Background: Improvement of appropriate bed use and access to intensive care (ICU) beds is essential in optimizing utilization of ICU capacity. The introduction of an intermediate care unit (IMC) integrated in the ICU care may improve this utilization.
Method: In a before-after prospective intervention study in a university hospital mixed ICU, the impact of introducing a six-bed mixed IMC unit supervised and staffed by ICU physicians was investigated. Changes in ICU utilization (length of stay, frequency of mechanical ventilation use), nursing workload assessed by TISS-28 score, as well as inappropriate bed use, accessibility of the ICU (number of referrals), and clinical outcome indicators (readmission and mortality rates) were measured.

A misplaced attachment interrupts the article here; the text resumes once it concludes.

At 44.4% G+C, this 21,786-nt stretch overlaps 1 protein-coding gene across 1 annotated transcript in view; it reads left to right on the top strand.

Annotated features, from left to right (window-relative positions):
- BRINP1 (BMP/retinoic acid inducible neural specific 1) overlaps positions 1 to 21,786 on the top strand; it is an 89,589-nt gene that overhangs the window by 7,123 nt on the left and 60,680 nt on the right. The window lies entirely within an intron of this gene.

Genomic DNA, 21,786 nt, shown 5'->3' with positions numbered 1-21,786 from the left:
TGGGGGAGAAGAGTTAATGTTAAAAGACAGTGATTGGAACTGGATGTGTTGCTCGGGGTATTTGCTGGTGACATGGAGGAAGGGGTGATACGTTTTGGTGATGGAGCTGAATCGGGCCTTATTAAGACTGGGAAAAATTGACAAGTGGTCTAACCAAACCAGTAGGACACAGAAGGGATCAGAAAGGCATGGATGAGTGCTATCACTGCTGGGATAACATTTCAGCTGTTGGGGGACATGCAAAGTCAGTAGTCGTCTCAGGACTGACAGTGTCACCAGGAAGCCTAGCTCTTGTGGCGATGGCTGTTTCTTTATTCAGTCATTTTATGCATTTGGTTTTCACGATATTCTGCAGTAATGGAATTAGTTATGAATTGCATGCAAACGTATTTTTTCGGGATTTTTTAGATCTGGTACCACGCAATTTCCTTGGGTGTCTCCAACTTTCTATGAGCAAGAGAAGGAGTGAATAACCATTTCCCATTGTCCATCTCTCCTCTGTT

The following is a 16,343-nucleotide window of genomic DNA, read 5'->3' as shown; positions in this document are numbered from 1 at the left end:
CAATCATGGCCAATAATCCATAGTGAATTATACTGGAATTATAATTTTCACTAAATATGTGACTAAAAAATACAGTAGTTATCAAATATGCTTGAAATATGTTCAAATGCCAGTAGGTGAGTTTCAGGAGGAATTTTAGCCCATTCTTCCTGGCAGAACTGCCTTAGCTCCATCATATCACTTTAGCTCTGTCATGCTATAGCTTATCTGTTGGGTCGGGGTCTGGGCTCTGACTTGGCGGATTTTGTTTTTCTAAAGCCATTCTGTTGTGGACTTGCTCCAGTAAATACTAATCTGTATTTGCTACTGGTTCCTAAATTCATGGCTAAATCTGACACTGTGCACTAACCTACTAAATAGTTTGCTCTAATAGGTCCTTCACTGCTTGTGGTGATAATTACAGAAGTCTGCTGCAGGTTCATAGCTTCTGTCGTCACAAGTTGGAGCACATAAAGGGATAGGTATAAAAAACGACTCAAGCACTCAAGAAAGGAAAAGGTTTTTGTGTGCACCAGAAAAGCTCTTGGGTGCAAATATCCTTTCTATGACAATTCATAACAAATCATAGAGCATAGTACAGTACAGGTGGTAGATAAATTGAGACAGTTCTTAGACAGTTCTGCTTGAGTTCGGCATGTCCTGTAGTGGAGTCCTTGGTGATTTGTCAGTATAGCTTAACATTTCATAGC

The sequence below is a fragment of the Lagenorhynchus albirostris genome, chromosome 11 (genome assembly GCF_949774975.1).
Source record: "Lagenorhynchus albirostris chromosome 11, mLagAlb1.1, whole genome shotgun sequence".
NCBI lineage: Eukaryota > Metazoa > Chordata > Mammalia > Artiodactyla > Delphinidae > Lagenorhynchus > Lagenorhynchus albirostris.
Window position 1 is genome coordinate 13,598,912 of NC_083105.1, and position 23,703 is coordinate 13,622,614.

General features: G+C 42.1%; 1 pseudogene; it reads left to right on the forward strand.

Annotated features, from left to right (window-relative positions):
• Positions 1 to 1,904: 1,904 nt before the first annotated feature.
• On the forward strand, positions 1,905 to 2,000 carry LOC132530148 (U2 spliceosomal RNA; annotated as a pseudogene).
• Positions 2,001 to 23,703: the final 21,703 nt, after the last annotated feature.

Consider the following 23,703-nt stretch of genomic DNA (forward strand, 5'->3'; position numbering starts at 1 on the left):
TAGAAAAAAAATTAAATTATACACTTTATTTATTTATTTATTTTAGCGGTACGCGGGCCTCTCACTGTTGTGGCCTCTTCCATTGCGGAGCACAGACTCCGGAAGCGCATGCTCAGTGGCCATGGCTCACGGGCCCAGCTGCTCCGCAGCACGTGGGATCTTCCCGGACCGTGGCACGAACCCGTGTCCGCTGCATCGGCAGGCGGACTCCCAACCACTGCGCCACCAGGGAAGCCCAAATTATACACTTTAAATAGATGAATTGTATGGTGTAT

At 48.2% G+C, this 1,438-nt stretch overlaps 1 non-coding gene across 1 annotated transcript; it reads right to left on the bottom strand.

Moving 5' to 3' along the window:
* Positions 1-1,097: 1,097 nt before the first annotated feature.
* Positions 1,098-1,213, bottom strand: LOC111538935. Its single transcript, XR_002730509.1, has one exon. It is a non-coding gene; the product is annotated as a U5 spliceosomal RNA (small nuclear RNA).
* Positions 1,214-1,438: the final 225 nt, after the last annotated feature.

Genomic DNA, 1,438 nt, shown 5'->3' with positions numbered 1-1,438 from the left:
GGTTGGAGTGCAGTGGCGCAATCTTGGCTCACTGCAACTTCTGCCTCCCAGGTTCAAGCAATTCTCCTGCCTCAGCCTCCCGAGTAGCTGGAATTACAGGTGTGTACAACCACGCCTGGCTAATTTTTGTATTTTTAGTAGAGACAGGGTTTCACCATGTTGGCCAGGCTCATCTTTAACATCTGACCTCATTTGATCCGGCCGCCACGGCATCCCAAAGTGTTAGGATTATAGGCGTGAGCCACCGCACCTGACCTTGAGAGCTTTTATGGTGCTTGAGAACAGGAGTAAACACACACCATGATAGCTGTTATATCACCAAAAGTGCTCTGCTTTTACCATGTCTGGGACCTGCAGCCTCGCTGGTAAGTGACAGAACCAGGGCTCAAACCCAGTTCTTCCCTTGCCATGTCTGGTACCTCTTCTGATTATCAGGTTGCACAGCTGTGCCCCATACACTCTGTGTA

Results: During 17 months, data of 1027 ICU patients were collected. ICU utilization improved significantly with an increased appropriate use of ICU beds. However, the number of referrals, readmissions to the ICU and mortality rates did not decrease after the IMC was opened.
Conclusion: The IMC contributed to a more appropriate use of ICU facilities and did result in a significant increase in mean nursing workload at the ICU.
- Intensive care
- Intermediate care
- Resource allocation
- Hospital bed capacity
- CRITICALLY-ILL PATIENTS